Changing the face of policing through public engagement

Our complex, diverse, and vibrant communities have an important partner in the Edmonton Police Service (EPS) in creating the kind of space we desire.

For Superintendent Trent Forsberg and Sgt. Andrew Weaver, the vehicle for change is the return of the beat patrol: officers on foot or bicycle patrolling a smaller geographical area and spending more time connecting with community members.

Forsberg and Weaver say there will always be a need for officers in vehicles who respond to 911 calls and emergency situations. There will always be arrests. The difference is that the beat patrol creates opportunities to be proactive. “We have the freedom to be creative in trying to solve problems,” says Weaver.

Forsberg is a 32-year veteran in the force. He is thrilled to play a role in supporting an already impressively mobilized community. 

He says, “Policing has changed. The idea of ‘law enforcement’ is wrong.” Forsberg stresses public safety and public engagement. He believes that “when people within the neighbourhood take back and utilize public space, crime and disorder reduce. Come together as a community, and you’ll be safe. None of us is as strong as all of us.”

The beat patrol model is simple. Forsberg explains, “Police provide a visible presence initially.” Gradually, businesses and residents become more unified and confident about occupying public space. For example, “If all people use a park, drug dealers aren’t as comfortable being there. If residents don’t go possess space, then someone else does.” To make changes, he says, “You don’t have to fight anybody. You just have to be there.”

Over time, the beat patrol model sees the eventual reduction of police presence. Communities reclaim space and visible police presence reduces.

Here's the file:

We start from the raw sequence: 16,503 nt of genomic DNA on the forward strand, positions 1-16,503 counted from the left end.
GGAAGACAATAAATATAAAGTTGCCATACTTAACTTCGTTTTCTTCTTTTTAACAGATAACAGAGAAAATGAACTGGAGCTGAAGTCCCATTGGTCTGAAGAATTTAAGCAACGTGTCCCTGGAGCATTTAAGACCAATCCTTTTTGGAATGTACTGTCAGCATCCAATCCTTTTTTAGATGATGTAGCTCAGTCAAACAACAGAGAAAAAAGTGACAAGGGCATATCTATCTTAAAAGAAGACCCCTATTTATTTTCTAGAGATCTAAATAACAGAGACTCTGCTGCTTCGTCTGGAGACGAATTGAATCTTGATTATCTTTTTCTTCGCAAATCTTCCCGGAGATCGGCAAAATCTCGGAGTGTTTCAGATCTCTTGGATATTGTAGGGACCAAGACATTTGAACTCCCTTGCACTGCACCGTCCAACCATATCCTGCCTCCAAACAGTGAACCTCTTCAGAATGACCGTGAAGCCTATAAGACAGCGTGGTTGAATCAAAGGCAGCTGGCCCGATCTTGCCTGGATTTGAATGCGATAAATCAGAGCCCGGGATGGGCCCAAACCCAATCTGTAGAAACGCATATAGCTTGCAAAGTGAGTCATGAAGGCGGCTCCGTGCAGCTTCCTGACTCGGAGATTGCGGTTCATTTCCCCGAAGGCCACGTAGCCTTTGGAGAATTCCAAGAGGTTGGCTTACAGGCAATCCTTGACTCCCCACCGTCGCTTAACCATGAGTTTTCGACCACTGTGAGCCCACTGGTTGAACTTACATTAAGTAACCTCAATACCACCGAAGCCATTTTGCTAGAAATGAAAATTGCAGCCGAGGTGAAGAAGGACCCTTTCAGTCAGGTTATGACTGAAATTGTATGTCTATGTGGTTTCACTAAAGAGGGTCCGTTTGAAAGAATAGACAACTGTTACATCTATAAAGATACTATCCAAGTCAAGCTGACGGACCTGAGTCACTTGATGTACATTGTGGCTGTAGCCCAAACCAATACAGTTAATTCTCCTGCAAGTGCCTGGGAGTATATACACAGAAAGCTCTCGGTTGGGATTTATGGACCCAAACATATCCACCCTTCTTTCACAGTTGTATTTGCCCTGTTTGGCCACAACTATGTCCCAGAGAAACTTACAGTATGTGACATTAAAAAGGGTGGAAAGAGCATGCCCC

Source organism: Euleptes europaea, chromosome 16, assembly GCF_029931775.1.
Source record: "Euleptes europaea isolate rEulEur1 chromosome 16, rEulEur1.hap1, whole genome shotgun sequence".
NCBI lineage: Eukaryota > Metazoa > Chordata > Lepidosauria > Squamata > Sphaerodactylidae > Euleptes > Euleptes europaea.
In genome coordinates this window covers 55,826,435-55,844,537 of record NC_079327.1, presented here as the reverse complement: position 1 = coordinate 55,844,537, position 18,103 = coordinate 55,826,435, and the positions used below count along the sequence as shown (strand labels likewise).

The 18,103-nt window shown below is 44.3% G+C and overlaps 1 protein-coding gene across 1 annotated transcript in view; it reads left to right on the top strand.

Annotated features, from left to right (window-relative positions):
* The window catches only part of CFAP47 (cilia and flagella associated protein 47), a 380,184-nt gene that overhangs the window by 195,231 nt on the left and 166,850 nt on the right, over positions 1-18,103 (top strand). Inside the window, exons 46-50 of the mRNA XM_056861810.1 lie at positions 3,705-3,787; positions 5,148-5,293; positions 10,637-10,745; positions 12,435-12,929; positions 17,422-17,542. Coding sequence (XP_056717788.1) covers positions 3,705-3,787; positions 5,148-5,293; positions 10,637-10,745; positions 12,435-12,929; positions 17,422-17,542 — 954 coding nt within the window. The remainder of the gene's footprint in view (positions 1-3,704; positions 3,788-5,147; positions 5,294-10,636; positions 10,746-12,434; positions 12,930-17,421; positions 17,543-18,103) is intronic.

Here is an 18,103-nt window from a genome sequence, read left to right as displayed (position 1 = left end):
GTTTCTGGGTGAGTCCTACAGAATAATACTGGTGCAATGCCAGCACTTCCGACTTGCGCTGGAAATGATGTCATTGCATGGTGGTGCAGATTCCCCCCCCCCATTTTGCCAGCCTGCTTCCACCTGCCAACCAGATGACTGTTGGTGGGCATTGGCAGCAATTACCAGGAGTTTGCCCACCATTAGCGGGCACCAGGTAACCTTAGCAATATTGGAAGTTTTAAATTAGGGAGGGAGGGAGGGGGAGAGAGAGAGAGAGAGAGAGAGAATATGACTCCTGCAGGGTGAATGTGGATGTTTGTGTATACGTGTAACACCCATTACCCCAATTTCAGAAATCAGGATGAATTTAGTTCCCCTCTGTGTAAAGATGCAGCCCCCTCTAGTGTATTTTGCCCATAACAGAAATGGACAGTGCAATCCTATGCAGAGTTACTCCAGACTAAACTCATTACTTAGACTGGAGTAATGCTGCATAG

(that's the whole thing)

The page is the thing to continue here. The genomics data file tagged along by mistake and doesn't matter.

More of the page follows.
The beat patrol model focuses on all community members. That includes creating safe spaces for vulnerable people. For example, in tent cities, “We are not there to hurt or try to lock them up, but to keep them safe.” Although tent cities create shelter for the homeless, they also attract exploitative criminal elements.

Weaver has a team of six constables who patrol the beat in pairs. On foot year-round or with bicycles in the summer, they talk to people from all walks of life. “I like meeting people and finding out their story,” he explains. “Everyone has a turning point in their life.” Weaver says he believes that if he can learn a person’s story, he can help guide them in a better direction. “We try to find different approaches to break whatever cycle they’re in. We are breaking the history of crime and disorder, really.” 

Beat constables sometimes partner with organizations to create structured events, like Coffee with Cops at The Carrot Coffeehouse, or safety presentations for children at the Green Shack. These events are a way to build positive interactions with the police. “Our role,” says Weaver, “is not to dominate. We don’t want to be the driving force of change. We want it to be sustainable in the community. We’ll support from below, but we shouldn’t drive the train.” He encourages our communities, saying, “Everybody you need is in this area. Tap that resource, and you will never have a human resource issue.”

Both Forsberg and Weaver advise, “Get to know your neighbours.” 

“Go back to old values,” says Weaver. Look at the police as a resource. Ideally, all members of the community who see an EPS officer will feel protected and think, “Hey, there’s Trent, [or Andrew, etc].”

Superintendent Trent Forsberg

[email protected]

Sgt. Andrew Weaver, beats team 1

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Featured Image: Sgt. Andrew Weaver wants you to say “hello” when you see him or his constables “walking the beat.” | Tekla Luchenski